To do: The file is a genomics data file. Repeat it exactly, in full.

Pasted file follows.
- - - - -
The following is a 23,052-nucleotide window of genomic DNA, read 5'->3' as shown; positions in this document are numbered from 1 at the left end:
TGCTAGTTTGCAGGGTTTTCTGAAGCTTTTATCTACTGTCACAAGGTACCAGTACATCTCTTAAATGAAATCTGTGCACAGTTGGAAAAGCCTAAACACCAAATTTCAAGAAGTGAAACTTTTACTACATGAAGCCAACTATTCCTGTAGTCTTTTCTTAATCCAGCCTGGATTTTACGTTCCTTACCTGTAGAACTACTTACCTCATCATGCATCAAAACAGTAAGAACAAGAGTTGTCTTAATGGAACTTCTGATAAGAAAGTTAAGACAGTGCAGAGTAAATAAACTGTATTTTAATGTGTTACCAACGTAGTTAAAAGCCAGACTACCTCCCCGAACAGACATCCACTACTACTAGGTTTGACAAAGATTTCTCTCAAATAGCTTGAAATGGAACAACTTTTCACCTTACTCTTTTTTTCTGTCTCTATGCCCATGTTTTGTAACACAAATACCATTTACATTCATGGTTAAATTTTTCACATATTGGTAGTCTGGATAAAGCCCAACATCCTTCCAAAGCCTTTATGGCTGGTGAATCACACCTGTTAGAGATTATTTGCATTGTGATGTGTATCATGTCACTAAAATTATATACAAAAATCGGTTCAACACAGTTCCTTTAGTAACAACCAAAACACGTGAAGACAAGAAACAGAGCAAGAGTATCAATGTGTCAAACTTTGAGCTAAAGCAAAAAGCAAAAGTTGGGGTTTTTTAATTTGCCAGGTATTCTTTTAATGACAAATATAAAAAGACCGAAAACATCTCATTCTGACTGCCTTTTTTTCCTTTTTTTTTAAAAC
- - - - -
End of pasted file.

The following is a 23,052-nucleotide window of genomic DNA, read 5'->3' as shown; positions in this document are numbered from 1 at the left end:
TGCTAGTTTGCAGGGTTTTCTGAAGCTTTTATCTACTGTCACAAGGTACCAGTACATCTCTTAAATGAAATCTGTGCACAGTTGGAAAAGCCTAAACACCAAATTTCAAGAAGTGAAACTTTTACTACATGAAGCCAACTATTCCTGTAGTCTTTTCTTAATCCAGCCTGGATTTTACGTTCCTTACCTGTAGAACTACTTACCTCATCATGCATCAAAACAGTAAGAACAAGAGTTGTCTTAATGGAACTTCTGATAAGAAAGTTAAGACAGTGCAGAGTAAATAAACTGTATTTTAATGTGTTACCAACGTAGTTAAAAGCCAGACTACCTCCCCGAACAGACATCCACTACTACTAGGTTTGACAAAGATTTCTCTCAAATAGCTTGAAATGGAACAACTTTTCACCTTACTCTTTTTTTCTGTCTCTATGCCCATGTTTTGTAACACAAATACCATTTACATTCATGGTTAAATTTTTCACATATTGGTAGTCTGGATAAAGCCCAACATCCTTCCAAAGCCTTTATGGCTGGTGAATCACACCTGTTAGAGATTATTTGCATTGTGATGTGTATCATGTCACTAAAATTATATACAAAAATCGGTTCAACACAGTTCCTTTAGTAACAACCAAAACACGTGAAGACAAGAAACAGAGCAAGAGTATCAATGTGTCAAACTTTGAGCTAAAGCAAAAAGCAAAAGTTGGGGTTTTTTAATTTGCCAGGTATTCTTTTAATGACAAATATAAAAAGACCGAAAACATCTCATTCTGACTGCCTTTTTTTCCTTTTTTTTTAAAAC